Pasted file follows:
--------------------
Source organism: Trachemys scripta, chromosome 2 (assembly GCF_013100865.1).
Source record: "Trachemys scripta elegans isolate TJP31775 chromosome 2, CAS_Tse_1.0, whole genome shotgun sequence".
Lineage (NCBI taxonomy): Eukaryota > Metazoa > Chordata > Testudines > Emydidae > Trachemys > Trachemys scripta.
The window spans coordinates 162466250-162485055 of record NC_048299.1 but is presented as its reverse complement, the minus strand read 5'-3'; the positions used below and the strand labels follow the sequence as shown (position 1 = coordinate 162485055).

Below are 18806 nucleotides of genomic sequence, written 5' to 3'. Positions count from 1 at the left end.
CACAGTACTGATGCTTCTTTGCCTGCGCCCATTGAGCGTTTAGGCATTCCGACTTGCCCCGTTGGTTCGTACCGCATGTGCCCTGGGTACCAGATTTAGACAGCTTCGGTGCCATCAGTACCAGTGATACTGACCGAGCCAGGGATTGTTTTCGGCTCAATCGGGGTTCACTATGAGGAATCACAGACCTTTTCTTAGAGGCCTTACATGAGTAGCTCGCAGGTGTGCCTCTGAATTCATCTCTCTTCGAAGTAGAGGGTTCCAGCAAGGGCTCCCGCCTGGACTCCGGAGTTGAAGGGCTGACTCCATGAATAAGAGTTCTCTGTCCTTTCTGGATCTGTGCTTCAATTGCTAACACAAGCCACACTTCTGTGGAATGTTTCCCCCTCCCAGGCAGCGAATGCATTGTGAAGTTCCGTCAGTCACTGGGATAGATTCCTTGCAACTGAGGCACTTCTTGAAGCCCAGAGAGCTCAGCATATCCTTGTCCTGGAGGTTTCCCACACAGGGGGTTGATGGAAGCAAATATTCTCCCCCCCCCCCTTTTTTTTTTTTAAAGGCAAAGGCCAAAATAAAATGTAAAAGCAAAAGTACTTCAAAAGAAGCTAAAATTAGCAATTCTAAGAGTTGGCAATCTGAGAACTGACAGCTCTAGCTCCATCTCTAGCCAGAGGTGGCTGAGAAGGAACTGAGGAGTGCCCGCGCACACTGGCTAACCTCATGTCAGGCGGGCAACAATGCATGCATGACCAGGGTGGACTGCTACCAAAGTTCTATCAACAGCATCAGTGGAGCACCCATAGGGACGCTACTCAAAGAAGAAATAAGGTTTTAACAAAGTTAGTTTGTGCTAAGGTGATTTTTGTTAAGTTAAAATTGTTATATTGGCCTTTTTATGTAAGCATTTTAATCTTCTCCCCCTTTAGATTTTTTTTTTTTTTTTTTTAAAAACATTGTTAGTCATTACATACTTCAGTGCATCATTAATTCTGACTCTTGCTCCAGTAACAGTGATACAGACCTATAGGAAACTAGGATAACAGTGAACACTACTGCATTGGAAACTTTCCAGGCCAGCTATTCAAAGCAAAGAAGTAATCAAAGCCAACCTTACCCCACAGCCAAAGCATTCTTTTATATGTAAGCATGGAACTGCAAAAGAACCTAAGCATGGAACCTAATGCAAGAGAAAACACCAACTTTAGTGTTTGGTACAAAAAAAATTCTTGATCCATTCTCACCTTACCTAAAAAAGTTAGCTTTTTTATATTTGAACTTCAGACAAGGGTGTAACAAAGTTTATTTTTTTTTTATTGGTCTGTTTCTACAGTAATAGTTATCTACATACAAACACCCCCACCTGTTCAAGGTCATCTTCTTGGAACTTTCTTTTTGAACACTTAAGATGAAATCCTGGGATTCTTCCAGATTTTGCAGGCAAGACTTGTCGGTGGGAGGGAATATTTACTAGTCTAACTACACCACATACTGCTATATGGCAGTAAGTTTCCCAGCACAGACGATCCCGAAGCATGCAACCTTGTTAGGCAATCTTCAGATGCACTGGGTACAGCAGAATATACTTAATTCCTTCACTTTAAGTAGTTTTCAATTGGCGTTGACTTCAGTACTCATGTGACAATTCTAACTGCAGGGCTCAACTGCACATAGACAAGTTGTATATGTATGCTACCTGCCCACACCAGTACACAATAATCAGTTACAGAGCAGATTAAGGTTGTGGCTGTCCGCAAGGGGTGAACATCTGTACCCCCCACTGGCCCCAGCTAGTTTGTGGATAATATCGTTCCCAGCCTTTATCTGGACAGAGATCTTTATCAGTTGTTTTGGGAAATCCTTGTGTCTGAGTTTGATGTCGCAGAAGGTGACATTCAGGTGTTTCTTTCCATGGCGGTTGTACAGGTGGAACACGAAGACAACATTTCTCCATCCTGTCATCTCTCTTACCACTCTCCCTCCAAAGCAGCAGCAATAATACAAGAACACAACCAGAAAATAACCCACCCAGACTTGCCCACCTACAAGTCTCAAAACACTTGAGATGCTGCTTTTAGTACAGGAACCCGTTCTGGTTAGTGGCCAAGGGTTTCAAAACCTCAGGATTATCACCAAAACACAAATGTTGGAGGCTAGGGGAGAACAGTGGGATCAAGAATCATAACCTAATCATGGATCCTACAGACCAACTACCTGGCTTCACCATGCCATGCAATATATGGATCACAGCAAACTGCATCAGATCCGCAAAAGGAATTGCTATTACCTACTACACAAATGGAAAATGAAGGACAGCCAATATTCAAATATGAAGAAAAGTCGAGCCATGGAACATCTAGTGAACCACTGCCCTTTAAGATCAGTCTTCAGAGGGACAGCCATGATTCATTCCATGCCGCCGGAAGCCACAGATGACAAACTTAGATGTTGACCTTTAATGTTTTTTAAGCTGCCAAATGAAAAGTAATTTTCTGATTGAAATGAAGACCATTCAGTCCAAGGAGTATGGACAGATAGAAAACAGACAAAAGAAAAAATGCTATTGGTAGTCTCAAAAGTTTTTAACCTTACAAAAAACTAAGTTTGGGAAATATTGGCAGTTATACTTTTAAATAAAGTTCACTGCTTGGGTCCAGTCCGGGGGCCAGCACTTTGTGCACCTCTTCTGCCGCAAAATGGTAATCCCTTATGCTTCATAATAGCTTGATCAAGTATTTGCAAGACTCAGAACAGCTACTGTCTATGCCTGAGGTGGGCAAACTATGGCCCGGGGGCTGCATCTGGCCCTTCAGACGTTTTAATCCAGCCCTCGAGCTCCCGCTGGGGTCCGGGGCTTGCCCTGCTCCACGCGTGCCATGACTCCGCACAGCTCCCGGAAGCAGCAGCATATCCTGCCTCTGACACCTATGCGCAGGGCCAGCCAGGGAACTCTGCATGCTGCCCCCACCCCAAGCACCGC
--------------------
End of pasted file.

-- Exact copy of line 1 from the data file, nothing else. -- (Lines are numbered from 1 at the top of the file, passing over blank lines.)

Source organism: Trachemys scripta, chromosome 2 (assembly GCF_013100865.1).